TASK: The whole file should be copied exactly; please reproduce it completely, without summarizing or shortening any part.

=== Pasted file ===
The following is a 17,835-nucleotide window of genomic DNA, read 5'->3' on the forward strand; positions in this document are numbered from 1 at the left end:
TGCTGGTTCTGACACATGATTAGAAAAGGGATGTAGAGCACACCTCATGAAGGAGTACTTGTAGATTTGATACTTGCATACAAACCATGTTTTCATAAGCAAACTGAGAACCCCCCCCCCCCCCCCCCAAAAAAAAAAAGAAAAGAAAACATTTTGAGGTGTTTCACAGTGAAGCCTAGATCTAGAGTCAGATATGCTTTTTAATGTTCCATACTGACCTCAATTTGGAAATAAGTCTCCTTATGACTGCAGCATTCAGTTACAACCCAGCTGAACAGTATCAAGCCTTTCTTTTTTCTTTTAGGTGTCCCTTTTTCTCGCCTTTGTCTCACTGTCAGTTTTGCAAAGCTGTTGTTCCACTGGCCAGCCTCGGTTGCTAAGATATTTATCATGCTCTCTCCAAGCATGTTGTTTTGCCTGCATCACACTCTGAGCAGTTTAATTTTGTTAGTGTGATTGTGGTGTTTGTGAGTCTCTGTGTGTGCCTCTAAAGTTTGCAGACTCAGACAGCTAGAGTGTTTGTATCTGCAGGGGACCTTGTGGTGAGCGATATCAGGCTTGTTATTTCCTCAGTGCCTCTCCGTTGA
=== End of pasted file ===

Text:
The following is a 17,835-nucleotide window of genomic DNA, read 5'->3' on the forward strand; positions in this document are numbered from 1 at the left end:
TGCTGGTTCTGACACATGATTAGAAAAGGGATGTAGAGCACACCTCATGAAGGAGTACTTGTAGATTTGATACTTGCATACAAACCATGTTTTCATAAGCAAACTGAGAACCCCCCCCCCCCCCCCCCAAAAAAAAAAAGAAAAGAAAACATTTTGAGGTGTTTCACAGTGAAGCCTAGATCTAGAGTCAGATATGCTTTTTAATGTTCCATACTGACCTCAATTTGGAAATAAGTCTCCTTATGACTGCAGCATTCAGTTACAACCCAGCTGAACAGTATCAAGCCTTTCTTTTTTCTTTTAGGTGTCCCTTTTTCTCGCCTTTGTCTCACTGTCAGTTTTGCAAAGCTGTTGTTCCACTGGCCAGCCTCGGTTGCTAAGATATTTATCATGCTCTCTCCAAGCATGTTGTTTTGCCTGCATCACACTCTGAGCAGTTTAATTTTGTTAGTGTGATTGTGGTGTTTGTGAGTCTCTGTGTGTGCCTCTAAAGTTTGCAGACTCAGACAGCTAGAGTGTTTGTATCTGCAGGGGACCTTGTGGTGAGCGATATCAGGCTTGTTATTTCCTCAGTGCCTCTCCGTTGA